Theroux comes from a family of writer siblings, of which he is the eldest (His brother Peter has translated the Cities of Salt trilogy from the Arabic of Abdelrahman Munif). In true Corvine form (see, and read, Hadrian VII), he is an arch-curmudgeon - seldom leashing his razor-edged tongue which, after flaying his target, typically recoils and takes his nose off (he's lost jobs, the warm and fuzzy ambience typical of family reunions and some - but not I - would argue, any chance of major publication as a result). The Corvo comparison ends there. Though he also shares Rolfe's penchant for intricate phrasing and wild hybrid/archaisms, Theroux is a writer in the a more authentic, Joycean sense. Corvo was more an autodidact and whose "calling" had its source in a monstrous ego that intuited and constantly inveighed against its insubstantiality

Theroux is, I think, a believing Catholic - but more so a faithful individual - singular, in love with literature and a living incarnation of the English language. No one alive (no one since Joyce or Beckett) writes as he does. He spent time in a Trappist monastery. He was a monk of academia: his doctoral thesis is a several hundred paged monster on the language of Samuel Beckett. He is in that line of intellectual-artistic priesthood that began more or less with Augustine and passed on through Dante, ..., Flaubert,...
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Format: Paperback
Alexander Theroux is America's greatest living author, but you would never know it by listening to him speak of his own work.
It is not that he is particularly modest, although he maintains a comport you come to expect from PhDs in English.
It is, rather, the unshakable, low-Boston accent that gives his speech a "Tweety Bird" sort of twang, and may tend to throw you off the fact that the man is a veritable OED of literary and etymological integrity.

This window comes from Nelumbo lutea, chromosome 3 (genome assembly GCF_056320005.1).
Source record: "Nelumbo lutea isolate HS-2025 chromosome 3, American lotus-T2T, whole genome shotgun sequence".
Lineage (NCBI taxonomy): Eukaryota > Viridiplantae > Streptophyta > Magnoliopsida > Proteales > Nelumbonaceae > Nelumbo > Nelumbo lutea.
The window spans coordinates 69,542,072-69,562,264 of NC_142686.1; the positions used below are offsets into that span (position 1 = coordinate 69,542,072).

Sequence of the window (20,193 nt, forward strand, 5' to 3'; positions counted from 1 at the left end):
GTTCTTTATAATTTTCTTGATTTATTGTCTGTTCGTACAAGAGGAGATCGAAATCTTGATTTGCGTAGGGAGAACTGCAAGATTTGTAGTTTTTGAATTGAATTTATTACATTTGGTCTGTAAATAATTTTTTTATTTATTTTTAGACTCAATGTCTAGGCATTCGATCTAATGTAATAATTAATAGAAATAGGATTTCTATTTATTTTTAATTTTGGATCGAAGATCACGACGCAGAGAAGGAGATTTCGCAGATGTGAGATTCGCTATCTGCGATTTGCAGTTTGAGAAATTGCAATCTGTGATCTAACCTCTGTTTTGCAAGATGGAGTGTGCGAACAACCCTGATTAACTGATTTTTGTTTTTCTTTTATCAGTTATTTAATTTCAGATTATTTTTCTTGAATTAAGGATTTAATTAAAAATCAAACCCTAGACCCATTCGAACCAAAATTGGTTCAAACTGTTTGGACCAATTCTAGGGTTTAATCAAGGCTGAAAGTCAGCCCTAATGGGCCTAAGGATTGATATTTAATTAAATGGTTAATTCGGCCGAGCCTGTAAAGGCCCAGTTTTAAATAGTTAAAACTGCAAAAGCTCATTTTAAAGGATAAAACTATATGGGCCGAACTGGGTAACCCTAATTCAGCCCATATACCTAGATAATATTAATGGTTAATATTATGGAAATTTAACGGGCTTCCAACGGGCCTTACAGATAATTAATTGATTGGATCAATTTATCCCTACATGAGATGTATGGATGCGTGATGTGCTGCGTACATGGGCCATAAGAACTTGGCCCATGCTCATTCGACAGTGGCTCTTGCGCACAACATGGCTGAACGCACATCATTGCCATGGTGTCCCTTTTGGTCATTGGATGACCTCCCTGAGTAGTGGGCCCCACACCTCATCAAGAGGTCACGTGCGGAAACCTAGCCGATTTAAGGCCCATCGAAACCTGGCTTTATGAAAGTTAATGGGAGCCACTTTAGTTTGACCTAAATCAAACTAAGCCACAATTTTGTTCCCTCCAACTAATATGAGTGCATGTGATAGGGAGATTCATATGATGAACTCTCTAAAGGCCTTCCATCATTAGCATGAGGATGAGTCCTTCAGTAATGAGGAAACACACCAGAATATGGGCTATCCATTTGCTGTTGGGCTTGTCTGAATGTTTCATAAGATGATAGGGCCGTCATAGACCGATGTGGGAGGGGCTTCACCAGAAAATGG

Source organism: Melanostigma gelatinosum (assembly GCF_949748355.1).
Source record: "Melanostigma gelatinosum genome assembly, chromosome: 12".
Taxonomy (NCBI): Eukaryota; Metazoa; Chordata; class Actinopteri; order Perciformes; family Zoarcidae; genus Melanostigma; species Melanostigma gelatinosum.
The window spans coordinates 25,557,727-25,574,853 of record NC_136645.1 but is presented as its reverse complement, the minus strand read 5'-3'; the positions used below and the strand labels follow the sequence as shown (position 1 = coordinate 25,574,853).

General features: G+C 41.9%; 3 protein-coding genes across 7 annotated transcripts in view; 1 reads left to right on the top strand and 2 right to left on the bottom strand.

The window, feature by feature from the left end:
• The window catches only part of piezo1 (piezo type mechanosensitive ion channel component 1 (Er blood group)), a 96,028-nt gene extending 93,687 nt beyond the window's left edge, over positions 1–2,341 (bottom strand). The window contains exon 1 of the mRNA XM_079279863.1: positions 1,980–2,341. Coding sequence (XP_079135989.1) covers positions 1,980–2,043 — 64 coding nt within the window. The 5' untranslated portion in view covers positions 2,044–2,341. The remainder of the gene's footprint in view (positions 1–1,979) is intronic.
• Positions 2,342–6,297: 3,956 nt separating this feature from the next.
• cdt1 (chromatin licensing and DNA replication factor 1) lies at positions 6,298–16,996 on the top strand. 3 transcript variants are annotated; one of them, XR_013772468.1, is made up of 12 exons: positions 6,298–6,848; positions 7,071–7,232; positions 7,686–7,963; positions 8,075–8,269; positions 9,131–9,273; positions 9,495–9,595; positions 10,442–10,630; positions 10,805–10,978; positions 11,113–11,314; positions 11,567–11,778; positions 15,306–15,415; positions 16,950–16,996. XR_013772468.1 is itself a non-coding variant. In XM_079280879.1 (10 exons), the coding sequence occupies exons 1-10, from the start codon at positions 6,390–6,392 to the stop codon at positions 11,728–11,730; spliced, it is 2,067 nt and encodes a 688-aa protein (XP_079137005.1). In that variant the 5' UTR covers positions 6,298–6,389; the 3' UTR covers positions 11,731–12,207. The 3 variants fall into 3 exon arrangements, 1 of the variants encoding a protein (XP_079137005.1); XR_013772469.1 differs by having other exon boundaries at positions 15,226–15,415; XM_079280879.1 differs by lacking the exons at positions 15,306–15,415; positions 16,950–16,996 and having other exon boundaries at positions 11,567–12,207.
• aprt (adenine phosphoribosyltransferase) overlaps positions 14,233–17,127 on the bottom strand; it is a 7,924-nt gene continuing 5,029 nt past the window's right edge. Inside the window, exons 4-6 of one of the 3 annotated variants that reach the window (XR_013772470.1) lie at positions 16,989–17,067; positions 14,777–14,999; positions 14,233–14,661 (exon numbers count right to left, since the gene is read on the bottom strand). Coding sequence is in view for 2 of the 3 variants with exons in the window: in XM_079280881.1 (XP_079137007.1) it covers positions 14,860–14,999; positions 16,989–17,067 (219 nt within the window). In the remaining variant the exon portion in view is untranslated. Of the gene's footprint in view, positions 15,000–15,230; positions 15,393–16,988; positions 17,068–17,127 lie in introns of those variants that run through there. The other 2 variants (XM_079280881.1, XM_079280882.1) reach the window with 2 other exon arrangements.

It could well be argued that the reason he is not currently lauded as being our greatest treasure is the fact that he does open his mouth, and some of what he has to say strikes the ear strangely. And some of those whose ears are so stricken have the power to keep the man's deserved reputation from full-dazzling.
Time, however, will give him a thousand tongues. And it will be this work, at least to date, that will be most remembered.

Of all his works, Darconville's Cat is the one where his imagination is allowed its most full expression, and the results are Joycean in their sheer intensity, breadth and color. His mastery of language is most apparent in this, his best work.

If you get this book, hang on to it. It has a way of finding its way into other's hands. . . and never making its way back. That is because it is so much like candy. You want to relish it. Coddle it. Bring it into a salad with a good dictionary and revel in this most entertaining way to expand one's vocabulary while expanding one's philosophy.

If you enjoy words and well-constructed sentences, paragraphs and chapters -- you will find much to keep you satisfied in this great work which deserves a place on your top shelf, along with Joyce, Shakespeare, Sterne, Rabelais, Erasmus, Voltaire and Dante.